Should I Use JWTs For Authentication Tokens?


Not satisfied? Fine, fine. I’ll write a longer answer.

Let’s talk about what we’re talking about. JWT stands for JSON Web Tokens, a reasonably well defined standard for authenticated tokens. Specifically they have a header with format information, a payload, and a signature or message authentication code. The core idea is that whoever has the corresponding verification key can verify that the payload is authentic and has not been altered. What they do with that information is up to them.

The JWT spec (RFC 7519) makes suggestions by providing a few well-known registered claim names: issuer, audience, subject, expiration time, etc. A common usage pattern is that, after verifying the authenticity against whatever trust relationship they have with the issuer, the recipient checks whether they are the intended audience (if any is specified) and the expiration time has not yet passed, and then take the subject as an authenticated identity of the bearer of the token.

It’s perfectly designed for bearer token authentication! Or is it? Let me be clear: JWT as authentication tokens are constructed for Google/Facebook scale environments, and absolutely no one who is not Google/Facebook needs to put up with the ensuing tradeoffs. If you process less than 10k requests per second, you’re not Google nor are you Facebook.

The core benefit, proponents will tell you, is that the recipient of a JWT doesn’t need to connect to the user database to verify the token authenticity and render its service. In a large installation, like Google’s, that means that the JWT issuer, the authentication service, can be a dedicated service that is managed and scaled like other services, and is the only service that needs to access the centralized user database. All other services can act on the information stored in the JWT alone, and don’t need to go through the user database, which would represent a choke point.

What about logout/session invalidation? Well, in order for this model to work, the authentication token should have a fairly short lifetime. Maybe 5 minutes, max. The client is also issued a second token, the so-called refresh token, with which it can request a new authentication token from the authentication service. This gives the authentication service a chance to consult the user database to see whether the user or a specific session has been blocked in the meantime.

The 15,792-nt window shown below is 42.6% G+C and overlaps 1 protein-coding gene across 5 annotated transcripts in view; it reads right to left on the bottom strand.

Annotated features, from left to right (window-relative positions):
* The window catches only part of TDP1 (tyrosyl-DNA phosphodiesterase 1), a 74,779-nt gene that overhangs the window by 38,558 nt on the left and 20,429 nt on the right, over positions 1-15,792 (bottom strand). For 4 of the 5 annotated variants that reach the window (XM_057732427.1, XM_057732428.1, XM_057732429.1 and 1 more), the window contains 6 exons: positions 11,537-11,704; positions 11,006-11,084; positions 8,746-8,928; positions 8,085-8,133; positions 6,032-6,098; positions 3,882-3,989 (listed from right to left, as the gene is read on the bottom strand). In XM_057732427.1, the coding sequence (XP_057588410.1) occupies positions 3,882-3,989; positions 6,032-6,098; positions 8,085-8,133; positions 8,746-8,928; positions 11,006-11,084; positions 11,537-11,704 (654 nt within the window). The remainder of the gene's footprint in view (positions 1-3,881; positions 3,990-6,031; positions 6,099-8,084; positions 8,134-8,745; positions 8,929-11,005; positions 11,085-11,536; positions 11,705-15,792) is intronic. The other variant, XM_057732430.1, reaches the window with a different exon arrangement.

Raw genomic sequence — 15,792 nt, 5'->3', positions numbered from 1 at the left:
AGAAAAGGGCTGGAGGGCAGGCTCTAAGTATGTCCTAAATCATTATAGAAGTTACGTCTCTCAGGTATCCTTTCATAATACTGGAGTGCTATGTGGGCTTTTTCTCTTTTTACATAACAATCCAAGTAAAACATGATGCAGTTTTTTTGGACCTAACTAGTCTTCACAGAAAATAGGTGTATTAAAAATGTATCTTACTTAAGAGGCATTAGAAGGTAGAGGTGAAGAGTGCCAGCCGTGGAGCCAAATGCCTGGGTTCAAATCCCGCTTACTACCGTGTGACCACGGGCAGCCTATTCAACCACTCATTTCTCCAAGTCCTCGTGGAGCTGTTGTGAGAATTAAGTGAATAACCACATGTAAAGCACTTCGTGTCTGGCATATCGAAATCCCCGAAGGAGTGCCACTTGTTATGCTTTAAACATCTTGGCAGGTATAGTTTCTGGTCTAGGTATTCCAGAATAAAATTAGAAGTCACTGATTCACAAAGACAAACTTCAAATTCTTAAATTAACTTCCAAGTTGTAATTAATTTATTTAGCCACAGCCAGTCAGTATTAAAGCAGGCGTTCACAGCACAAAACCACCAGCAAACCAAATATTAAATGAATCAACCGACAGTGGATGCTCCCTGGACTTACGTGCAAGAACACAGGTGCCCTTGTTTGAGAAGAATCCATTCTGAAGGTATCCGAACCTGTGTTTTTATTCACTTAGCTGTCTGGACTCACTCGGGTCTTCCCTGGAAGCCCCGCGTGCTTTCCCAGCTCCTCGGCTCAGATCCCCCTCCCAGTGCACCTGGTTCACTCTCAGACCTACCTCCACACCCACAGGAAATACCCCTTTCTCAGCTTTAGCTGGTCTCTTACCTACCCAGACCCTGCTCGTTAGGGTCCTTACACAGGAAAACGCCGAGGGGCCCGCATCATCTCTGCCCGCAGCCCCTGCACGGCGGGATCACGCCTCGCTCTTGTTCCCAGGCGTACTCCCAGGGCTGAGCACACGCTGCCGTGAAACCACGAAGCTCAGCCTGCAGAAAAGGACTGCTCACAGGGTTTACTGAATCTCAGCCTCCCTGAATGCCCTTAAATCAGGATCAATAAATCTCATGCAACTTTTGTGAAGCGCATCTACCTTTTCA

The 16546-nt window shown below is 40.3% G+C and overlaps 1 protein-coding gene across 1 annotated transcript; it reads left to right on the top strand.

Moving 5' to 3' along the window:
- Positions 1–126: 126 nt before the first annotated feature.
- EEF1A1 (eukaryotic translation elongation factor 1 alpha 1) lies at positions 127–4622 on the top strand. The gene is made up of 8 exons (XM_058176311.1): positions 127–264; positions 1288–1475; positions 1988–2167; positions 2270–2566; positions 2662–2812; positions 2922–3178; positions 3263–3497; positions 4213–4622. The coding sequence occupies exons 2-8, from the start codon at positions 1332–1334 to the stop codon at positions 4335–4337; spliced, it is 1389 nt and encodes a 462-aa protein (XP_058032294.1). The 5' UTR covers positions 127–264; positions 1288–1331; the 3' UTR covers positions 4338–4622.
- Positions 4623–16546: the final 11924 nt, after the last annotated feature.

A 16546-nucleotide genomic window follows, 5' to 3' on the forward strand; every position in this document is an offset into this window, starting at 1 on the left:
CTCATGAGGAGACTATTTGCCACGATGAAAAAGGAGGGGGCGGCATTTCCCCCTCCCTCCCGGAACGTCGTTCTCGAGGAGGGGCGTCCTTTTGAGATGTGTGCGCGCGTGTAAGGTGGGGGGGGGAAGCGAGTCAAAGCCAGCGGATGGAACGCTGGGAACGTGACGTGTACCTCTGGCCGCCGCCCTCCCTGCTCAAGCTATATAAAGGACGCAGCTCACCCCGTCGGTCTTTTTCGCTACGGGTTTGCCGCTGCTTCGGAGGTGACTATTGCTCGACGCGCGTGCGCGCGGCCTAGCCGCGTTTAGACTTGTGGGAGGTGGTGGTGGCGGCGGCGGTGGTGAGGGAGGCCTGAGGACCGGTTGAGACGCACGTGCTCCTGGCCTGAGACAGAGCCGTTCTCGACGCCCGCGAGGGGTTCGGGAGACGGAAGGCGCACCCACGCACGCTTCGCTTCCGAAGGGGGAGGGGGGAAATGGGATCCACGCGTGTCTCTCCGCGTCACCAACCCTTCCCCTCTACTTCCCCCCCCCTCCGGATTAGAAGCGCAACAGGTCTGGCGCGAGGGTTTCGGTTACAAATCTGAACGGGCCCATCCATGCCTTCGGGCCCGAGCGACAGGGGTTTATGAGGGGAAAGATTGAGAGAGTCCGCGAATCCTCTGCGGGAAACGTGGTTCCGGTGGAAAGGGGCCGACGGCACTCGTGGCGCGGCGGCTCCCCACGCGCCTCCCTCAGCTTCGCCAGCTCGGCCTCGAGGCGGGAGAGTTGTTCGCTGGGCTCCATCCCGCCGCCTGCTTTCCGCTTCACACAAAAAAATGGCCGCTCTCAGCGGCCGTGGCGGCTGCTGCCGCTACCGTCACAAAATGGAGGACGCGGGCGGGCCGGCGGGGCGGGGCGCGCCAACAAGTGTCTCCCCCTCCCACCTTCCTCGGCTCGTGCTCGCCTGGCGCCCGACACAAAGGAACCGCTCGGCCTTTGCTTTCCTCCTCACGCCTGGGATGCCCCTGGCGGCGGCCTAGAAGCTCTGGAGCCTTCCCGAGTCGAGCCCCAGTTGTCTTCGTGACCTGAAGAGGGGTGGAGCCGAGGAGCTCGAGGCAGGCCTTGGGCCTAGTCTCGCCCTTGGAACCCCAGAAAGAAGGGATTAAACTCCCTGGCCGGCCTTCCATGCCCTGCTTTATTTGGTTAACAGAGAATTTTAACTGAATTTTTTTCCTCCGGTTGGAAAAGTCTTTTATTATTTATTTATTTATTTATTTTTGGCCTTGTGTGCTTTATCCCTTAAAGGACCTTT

Here’s the twist that is rarely, if ever, spelled out: In this setup the refresh token, not the authentication token, is the real session token. The refresh token represents the session with the authentication service (which can be revoked), while the authentication tokens are just derived credentials to be used for a few requests at most. The beauty, from Google’s point of view, is that this delegates keeping the session alive to the client, i.e. not Google’s servers. Oh and by the way, the refresh token can be, and usually is, opaque, since it’s only ever consumed by the same service that creates it. That reduces a lot of complexity, by just using an opaque identifier stored in a database.

Now, let’s assume you are not Google. Check which of these apply to you:

  • You wanted to implement log-out, so now you’re keeping an allowlist of valid JWTs, or a denylist of revoked JWTs. To check this you hit the database on each request.
  • You need to be able to block users entirely, so you check a “user active” flag in the database. You hit the database on each request.
  • You need additional relationships between the user object and other objects in the database. You hit the database on each request.
  • Your service does anything at all with data in the database. You hit the database on each request.

Congratulations, if you confirmed any of the items above, you don’t need JWTs. You’re hitting the database anyway, and I’m pretty sure that you only have one database which stores both your user profiles and your application data. By just using a “normal” opaque session token and storing it in the database, the same way Google does with the refresh token, and dropping all JWT authentication token nonsense, you stand to reap these great benefits:

  • No weird workarounds (allow/denylist) for shortcomings of JWT as authentication token
  • Greatly reduced complexity. No need to manage a secure JWT signing/authentication key
  • You get to pass on some interesting bugs.

Just use the normal session mechanism that comes with your web framework and that you were using before someone told you that Google uses JWT. It has stood the test of time and is probably fine.

If you need something to do to make you feel like you’re running a big deployment, you can probably configure your session mechanism to use redisvalkey to store the session data. You’re still going to use the authenticated user id to query the database, but for unauthenticated requests it may be faster/use less resources. It might not be. You’ll have to tune and measure that.